Albinism is a rare, non-contagious, genetically inherited condition. It occurs in people of both genders regardless of ethnicity and in all countries of the world. It also occurs in animal species as diverse as rhinos and whales. BOTH the father and mother must carry the gene for it to be passed on even if they do not have albinism themselves. The condition results in a lack of pigmentation in the hair, skin and eyes, causing vulnerability to sun exposure and bright light. Almost all persons with albinism are visually impaired, with the majority being classified as “legally blind."
While numbers vary in North America and Europe it is estimated that 1 in every 20,000 people have some form of albinism. Throughout East Africa, albinism is much more prevalent, with estimates of 1 in 2,000 people being affected. The term “person with albinism” (PWA) is preferred to the term “albino.”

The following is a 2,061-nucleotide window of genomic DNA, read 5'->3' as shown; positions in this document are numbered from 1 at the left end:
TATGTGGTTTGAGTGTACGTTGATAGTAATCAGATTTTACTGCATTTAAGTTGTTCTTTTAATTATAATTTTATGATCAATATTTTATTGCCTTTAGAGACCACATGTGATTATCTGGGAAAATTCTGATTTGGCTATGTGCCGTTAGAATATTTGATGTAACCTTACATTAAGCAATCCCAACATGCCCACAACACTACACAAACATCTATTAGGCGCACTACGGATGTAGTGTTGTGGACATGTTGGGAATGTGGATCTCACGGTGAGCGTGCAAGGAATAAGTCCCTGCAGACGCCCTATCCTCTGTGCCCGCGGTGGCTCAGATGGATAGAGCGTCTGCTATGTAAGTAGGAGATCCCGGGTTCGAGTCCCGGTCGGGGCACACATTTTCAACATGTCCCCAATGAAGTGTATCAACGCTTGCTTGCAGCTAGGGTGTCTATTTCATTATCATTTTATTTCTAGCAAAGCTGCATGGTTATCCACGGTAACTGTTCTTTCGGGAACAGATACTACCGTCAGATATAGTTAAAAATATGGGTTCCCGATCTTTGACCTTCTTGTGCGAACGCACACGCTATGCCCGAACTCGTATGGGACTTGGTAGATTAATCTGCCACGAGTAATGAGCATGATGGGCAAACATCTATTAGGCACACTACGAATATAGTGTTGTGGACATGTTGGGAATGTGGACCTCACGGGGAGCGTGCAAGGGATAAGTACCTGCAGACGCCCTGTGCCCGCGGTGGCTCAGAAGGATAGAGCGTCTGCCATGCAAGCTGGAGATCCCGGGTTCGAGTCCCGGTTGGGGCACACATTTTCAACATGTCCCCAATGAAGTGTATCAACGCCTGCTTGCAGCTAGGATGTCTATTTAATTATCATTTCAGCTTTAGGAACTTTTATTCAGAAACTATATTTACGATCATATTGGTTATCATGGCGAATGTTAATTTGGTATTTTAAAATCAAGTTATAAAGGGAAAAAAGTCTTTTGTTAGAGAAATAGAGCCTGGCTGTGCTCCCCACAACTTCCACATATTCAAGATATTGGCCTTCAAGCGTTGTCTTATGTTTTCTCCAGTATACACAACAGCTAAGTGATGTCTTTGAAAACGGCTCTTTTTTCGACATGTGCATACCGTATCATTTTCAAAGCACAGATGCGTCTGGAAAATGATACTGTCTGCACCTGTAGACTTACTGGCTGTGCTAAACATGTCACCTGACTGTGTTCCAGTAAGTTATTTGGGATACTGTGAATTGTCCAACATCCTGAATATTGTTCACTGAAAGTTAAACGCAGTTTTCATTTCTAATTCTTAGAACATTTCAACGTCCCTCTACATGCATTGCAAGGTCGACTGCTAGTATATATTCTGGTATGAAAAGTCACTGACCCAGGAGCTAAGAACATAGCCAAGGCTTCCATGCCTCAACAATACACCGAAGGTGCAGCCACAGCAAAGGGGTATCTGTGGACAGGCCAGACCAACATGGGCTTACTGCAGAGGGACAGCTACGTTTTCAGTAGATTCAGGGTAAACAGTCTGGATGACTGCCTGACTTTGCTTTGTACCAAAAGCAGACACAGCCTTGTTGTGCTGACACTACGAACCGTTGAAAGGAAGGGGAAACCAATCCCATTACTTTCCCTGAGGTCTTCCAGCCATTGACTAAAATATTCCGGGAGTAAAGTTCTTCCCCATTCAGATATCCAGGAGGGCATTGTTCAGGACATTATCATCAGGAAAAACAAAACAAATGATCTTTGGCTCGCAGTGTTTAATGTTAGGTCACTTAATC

Lead by example in treating people with albinism respectfully
Help end name-calling and the use of common yet disrespectful labels
Lead the way in stopping the use of labels: “Zeru-Zeru, Ma-albino, Mzungu, Whitey, Deal, Ankara, and other names more commonly used in your locality.
Lead the way in stopping reference to a person with albinism as “albino.” To refer to someone as “albino” is to equate a human being to their most visible condition: albinism. This is contrary to global efforts to advance the dignity of all persons.
Try to use and encourage the use of more respectful terms including “person with albinism or student with albinism.
More importantly, use the person’s given name to refer to him or her. This will contribute to, as well as foster understanding and respect.